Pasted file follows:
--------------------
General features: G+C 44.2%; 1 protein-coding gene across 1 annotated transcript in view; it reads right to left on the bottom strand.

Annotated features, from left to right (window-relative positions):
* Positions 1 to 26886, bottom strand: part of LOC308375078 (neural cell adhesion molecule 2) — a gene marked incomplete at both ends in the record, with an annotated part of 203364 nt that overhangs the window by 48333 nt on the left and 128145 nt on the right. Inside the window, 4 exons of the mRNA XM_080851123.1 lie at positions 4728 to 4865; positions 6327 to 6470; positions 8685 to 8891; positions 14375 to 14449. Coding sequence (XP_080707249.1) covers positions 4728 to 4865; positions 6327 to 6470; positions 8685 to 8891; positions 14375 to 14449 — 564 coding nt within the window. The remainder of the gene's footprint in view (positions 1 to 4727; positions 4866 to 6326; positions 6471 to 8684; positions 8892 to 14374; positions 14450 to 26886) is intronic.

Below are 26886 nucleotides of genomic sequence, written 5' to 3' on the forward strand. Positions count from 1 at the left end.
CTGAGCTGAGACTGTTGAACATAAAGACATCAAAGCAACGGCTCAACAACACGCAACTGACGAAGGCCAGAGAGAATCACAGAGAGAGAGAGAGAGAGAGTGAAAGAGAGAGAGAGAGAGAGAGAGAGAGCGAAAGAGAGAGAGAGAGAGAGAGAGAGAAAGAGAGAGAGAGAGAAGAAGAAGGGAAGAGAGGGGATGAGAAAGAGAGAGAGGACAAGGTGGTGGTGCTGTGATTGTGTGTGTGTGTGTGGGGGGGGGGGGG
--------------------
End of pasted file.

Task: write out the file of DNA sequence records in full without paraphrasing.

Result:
General features: G+C 44.2%; 1 protein-coding gene across 1 annotated transcript in view; it reads right to left on the bottom strand.

Annotated features, from left to right (window-relative positions):
* Positions 1 to 26886, bottom strand: part of LOC308375078 (neural cell adhesion molecule 2) — a gene marked incomplete at both ends in the record, with an annotated part of 203364 nt that overhangs the window by 48333 nt on the left and 128145 nt on the right. Inside the window, 4 exons of the mRNA XM_080851123.1 lie at positions 4728 to 4865; positions 6327 to 6470; positions 8685 to 8891; positions 14375 to 14449. Coding sequence (XP_080707249.1) covers positions 4728 to 4865; positions 6327 to 6470; positions 8685 to 8891; positions 14375 to 14449 — 564 coding nt within the window. The remainder of the gene's footprint in view (positions 1 to 4727; positions 4866 to 6326; positions 6471 to 8684; positions 8892 to 14374; positions 14450 to 26886) is intronic.

Below are 26886 nucleotides of genomic sequence, written 5' to 3' on the forward strand. Positions count from 1 at the left end.
CTGAGCTGAGACTGTTGAACATAAAGACATCAAAGCAACGGCTCAACAACACGCAACTGACGAAGGCCAGAGAGAATCACAGAGAGAGAGAGAGAGAGAGTGAAAGAGAGAGAGAGAGAGAGAGAGAGAGCGAAAGAGAGAGAGAGAGAGAGAGAGAGAAAGAGAGAGAGAGAGAAGAAGAAGGGAAGAGAGGGGATGAGAAAGAGAGAGAGGACAAGGTGGTGGTGCTGTGATTGTGTGTGTGTGTGTGGGGGGGGGGGGG